We have a number of video snippets online to help our customers. Please click on the link below for our full selection, or look further down this page for highlighted videos.
David Morgan on YouTube
These video snippets contain a wealth of information. However, the files are
not small (5-10 MB). We do not suggest viewing the video snippets if you are
using a low bandwidth internet connection.
Hat Related Video Snippets from David Morgan:
How to Measure Your Head for a Hat
[See also our written page on Hat Sizing.]
Putting a Long Oval in Fur Felt Hats
How to Shape Your Open Crown Adventurer to an Indy Bash
[See also our written page on the Indy Bash.]
Hat Care --
How to care for your Akubra hat. [See also our written page on Hat
Care of quality fur felt hats
Storing your hat
Removing packing marks from your hat
Brushing your hat -- how to remove dust
Steaming your hat
How to care for a wet hat
Fitting your braided leather hat band to a fur felt hat
Step by step instructions on how to attach a hat band to your Akubra hat.
How to Attach a Chin Strap [See also our written
page on Attaching a Chin Strap.]
Step by step instructions on how to attach a chin strap to your Akubra hat with chin strap hooks.
How to Attach a Stampede String [See also our Hat Manual.]
Step by step instructions on how to attach a stampede string to your Akubra or other hat without chin strap hooks.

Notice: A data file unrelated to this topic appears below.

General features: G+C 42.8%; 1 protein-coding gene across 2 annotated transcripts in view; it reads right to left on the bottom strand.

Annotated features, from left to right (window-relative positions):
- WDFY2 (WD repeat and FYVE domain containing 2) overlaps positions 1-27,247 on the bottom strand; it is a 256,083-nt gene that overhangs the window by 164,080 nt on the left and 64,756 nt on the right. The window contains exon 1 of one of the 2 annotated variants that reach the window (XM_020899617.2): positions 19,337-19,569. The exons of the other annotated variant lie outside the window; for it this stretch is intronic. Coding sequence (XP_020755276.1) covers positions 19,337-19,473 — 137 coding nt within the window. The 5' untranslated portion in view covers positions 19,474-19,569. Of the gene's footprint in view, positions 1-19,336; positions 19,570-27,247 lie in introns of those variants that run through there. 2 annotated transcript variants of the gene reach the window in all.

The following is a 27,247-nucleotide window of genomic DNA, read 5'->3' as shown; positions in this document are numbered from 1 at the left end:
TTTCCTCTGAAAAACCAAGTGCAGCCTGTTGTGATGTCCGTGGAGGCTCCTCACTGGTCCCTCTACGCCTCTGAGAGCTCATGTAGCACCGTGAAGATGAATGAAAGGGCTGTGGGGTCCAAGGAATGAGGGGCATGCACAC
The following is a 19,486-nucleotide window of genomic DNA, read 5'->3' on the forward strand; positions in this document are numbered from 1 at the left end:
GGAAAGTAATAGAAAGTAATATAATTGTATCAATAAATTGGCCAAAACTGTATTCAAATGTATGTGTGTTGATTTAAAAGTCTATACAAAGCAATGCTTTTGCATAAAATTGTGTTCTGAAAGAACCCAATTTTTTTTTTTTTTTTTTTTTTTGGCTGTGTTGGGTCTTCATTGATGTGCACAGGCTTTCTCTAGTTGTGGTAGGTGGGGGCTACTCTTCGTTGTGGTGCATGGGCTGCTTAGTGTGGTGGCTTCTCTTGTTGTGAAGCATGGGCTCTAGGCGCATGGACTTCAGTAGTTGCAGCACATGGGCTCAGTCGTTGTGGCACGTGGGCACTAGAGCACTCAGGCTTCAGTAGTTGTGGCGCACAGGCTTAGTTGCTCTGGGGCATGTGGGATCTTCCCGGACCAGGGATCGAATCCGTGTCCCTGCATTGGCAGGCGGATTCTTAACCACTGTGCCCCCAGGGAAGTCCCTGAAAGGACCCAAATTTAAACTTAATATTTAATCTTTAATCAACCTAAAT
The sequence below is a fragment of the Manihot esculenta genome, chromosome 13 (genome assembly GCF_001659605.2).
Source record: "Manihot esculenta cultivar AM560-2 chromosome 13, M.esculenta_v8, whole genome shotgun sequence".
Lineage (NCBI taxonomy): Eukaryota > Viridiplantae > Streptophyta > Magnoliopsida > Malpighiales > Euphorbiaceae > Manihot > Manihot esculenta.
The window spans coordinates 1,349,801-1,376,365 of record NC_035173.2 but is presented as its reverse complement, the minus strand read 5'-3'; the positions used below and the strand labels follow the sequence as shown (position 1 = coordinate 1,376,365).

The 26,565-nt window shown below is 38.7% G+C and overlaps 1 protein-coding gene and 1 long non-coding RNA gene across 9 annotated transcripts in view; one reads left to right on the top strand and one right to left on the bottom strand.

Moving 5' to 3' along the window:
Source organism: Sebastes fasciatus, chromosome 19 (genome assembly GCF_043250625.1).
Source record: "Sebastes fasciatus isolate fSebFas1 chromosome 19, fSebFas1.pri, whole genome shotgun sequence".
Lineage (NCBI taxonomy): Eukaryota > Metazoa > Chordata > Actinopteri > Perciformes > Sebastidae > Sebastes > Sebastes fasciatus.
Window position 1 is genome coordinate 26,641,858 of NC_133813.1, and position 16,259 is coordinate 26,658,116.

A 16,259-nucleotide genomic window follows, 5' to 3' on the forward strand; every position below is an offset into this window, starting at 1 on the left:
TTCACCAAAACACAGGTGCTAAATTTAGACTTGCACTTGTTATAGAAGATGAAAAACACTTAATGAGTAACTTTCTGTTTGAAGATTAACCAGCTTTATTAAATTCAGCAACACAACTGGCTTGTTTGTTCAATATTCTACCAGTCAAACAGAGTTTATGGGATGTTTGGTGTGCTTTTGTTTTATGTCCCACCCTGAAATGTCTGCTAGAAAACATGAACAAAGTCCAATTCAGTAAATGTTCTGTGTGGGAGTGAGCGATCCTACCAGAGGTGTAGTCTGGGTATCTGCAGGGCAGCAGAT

Leather Workshop Video Snippets:
Trimming a Kangaroo Skin
David discusses the different areas of a vegetable tanned kangaroo skin and demonstrates how to trim a skin to start making a whip. If you were preparing a skin to cut lace you would also trim the leg and back areas.
How to Cut Lace
David and Meagan demonstrate how to cut kangaroo lace from a kangaroo skin. Extremely high quality kangaroo skins and the lace cutter shown are available from the David Morgan company.
Paring Lace, same side
David demonstrates how to pare (bevel ) strands of kangaroo lace for four plait round braids to make the braid smoother. In a four plait round braid the strands are always crossing each other, not laying along side each other so paring both corners on the flesh side works best.
Paring Lace, opposite side
David demonstrates how to pare (bevel ) strands of kangaroo lace for six plait and greater round braids to make the braid smoother. For six plait and up paring opposite corners allows the strands running parallel to lay in smoothly.
Profiles in Craftsmanship:
Wildlife in Bronze: Cavin Richie